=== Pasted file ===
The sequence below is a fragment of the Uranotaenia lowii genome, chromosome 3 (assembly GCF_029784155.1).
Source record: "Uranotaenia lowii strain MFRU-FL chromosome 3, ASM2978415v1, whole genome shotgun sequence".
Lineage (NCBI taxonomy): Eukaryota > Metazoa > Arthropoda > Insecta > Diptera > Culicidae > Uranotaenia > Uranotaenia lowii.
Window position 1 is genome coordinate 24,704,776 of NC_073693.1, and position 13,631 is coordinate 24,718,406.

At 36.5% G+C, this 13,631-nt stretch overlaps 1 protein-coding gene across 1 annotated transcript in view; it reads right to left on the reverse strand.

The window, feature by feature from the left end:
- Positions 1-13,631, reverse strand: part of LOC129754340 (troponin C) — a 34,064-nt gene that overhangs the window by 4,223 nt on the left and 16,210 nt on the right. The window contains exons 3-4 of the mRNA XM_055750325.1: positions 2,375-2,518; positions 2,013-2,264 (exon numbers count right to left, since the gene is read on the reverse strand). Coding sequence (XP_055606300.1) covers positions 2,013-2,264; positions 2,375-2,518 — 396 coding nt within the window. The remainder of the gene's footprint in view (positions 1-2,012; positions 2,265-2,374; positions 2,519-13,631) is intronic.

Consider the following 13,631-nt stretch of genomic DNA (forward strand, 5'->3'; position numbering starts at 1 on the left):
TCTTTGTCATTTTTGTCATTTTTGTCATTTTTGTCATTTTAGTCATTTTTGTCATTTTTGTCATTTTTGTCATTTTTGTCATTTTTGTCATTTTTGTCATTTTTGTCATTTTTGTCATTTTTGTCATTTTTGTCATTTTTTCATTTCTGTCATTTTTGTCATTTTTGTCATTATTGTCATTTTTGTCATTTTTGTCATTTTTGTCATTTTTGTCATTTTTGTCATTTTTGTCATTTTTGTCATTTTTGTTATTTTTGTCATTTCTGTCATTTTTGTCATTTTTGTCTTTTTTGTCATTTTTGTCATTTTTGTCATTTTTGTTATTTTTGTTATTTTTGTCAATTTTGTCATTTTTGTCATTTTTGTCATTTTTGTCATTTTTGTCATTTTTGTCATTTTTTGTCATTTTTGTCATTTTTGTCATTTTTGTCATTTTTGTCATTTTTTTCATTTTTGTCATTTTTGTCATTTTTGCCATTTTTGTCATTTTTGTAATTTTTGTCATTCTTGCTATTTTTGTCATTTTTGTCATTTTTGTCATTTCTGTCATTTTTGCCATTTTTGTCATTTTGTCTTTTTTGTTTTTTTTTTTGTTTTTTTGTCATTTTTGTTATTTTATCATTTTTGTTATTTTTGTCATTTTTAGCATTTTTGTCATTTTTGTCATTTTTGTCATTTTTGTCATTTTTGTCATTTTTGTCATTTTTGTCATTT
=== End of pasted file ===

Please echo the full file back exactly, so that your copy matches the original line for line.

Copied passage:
The sequence below is a fragment of the Uranotaenia lowii genome, chromosome 3 (assembly GCF_029784155.1).
Source record: "Uranotaenia lowii strain MFRU-FL chromosome 3, ASM2978415v1, whole genome shotgun sequence".
Lineage (NCBI taxonomy): Eukaryota > Metazoa > Arthropoda > Insecta > Diptera > Culicidae > Uranotaenia > Uranotaenia lowii.
Window position 1 is genome coordinate 24,704,776 of NC_073693.1, and position 13,631 is coordinate 24,718,406.

At 36.5% G+C, this 13,631-nt stretch overlaps 1 protein-coding gene across 1 annotated transcript in view; it reads right to left on the reverse strand.

The window, feature by feature from the left end:
- Positions 1-13,631, reverse strand: part of LOC129754340 (troponin C) — a 34,064-nt gene that overhangs the window by 4,223 nt on the left and 16,210 nt on the right. The window contains exons 3-4 of the mRNA XM_055750325.1: positions 2,375-2,518; positions 2,013-2,264 (exon numbers count right to left, since the gene is read on the reverse strand). Coding sequence (XP_055606300.1) covers positions 2,013-2,264; positions 2,375-2,518 — 396 coding nt within the window. The remainder of the gene's footprint in view (positions 1-2,012; positions 2,265-2,374; positions 2,519-13,631) is intronic.

Consider the following 13,631-nt stretch of genomic DNA (forward strand, 5'->3'; position numbering starts at 1 on the left):
TCTTTGTCATTTTTGTCATTTTTGTCATTTTTGTCATTTTAGTCATTTTTGTCATTTTTGTCATTTTTGTCATTTTTGTCATTTTTGTCATTTTTGTCATTTTTGTCATTTTTGTCATTTTTGTCATTTTTGTCATTTTTTCATTTCTGTCATTTTTGTCATTTTTGTCATTATTGTCATTTTTGTCATTTTTGTCATTTTTGTCATTTTTGTCATTTTTGTCATTTTTGTCATTTTTGTCATTTTTGTTATTTTTGTCATTTCTGTCATTTTTGTCATTTTTGTCTTTTTTGTCATTTTTGTCATTTTTGTCATTTTTGTTATTTTTGTTATTTTTGTCAATTTTGTCATTTTTGTCATTTTTGTCATTTTTGTCATTTTTGTCATTTTTGTCATTTTTTGTCATTTTTGTCATTTTTGTCATTTTTGTCATTTTTGTCATTTTTTTCATTTTTGTCATTTTTGTCATTTTTGCCATTTTTGTCATTTTTGTAATTTTTGTCATTCTTGCTATTTTTGTCATTTTTGTCATTTTTGTCATTTCTGTCATTTTTGCCATTTTTGTCATTTTGTCTTTTTTGTTTTTTTTTTTGTTTTTTTGTCATTTTTGTTATTTTATCATTTTTGTTATTTTTGTCATTTTTAGCATTTTTGTCATTTTTGTCATTTTTGTCATTTTTGTCATTTTTGTCATTTTTGTCATTTTTGTCATTT